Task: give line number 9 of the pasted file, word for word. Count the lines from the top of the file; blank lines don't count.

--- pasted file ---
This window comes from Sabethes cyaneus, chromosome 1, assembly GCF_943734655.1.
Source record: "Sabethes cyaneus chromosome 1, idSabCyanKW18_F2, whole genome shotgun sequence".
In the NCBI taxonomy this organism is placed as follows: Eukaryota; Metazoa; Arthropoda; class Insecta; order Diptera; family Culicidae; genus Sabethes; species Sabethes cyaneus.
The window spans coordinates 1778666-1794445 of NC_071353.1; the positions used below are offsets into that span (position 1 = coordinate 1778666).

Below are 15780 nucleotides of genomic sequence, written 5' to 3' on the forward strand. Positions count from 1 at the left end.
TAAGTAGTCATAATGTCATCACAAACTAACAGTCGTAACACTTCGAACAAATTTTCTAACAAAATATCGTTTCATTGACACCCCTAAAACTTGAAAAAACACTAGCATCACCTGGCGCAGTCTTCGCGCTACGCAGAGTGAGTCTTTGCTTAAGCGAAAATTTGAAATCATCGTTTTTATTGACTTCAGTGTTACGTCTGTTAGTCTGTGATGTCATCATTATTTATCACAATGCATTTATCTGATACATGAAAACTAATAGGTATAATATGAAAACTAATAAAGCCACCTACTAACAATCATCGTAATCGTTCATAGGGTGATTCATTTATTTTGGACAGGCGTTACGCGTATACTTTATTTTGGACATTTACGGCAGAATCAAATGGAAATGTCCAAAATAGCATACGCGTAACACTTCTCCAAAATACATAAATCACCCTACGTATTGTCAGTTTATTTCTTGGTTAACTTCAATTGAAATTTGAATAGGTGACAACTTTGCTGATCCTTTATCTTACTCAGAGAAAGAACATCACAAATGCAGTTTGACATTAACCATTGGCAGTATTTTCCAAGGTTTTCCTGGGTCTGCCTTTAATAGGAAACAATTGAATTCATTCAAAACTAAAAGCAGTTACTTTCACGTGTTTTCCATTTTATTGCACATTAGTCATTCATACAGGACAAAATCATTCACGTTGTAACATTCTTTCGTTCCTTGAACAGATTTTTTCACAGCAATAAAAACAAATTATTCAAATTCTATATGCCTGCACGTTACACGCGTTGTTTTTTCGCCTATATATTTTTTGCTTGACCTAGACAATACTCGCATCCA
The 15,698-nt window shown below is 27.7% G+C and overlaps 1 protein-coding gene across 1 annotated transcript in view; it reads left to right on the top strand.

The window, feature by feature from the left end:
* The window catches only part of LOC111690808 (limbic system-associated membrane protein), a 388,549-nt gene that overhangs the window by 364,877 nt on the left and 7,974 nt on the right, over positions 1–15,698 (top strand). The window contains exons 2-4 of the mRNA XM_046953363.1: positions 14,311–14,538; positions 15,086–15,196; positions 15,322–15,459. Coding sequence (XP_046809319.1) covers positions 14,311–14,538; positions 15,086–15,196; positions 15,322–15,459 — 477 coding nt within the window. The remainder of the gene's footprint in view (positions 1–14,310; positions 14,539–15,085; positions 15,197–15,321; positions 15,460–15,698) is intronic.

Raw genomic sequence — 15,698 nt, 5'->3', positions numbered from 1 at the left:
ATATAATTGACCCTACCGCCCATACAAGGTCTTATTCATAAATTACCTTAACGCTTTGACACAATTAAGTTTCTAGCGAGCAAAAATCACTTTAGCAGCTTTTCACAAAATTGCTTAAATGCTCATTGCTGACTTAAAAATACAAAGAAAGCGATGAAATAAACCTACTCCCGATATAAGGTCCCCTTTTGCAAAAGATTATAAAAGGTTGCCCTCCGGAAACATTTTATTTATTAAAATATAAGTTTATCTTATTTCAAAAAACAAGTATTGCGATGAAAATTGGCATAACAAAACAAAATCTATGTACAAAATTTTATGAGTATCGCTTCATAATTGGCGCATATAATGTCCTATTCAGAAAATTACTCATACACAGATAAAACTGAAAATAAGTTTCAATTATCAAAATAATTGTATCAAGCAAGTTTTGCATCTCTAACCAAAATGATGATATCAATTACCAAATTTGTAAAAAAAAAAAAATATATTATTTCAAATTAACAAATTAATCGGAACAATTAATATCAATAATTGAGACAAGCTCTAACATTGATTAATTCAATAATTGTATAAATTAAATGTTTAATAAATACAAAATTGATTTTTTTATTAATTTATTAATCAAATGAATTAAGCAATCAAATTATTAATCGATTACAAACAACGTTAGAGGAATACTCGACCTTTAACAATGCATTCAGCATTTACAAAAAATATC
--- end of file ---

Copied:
* The window catches only part of LOC111690808 (limbic system-associated membrane protein), a 388,549-nt gene that overhangs the window by 364,877 nt on the left and 7,974 nt on the right, over positions 1–15,698 (top strand). The window contains exons 2-4 of the mRNA XM_046953363.1: positions 14,311–14,538; positions 15,086–15,196; positions 15,322–15,459. Coding sequence (XP_046809319.1) covers positions 14,311–14,538; positions 15,086–15,196; positions 15,322–15,459 — 477 coding nt within the window. The remainder of the gene's footprint in view (positions 1–14,310; positions 14,539–15,085; positions 15,197–15,321; positions 15,460–15,698) is intronic.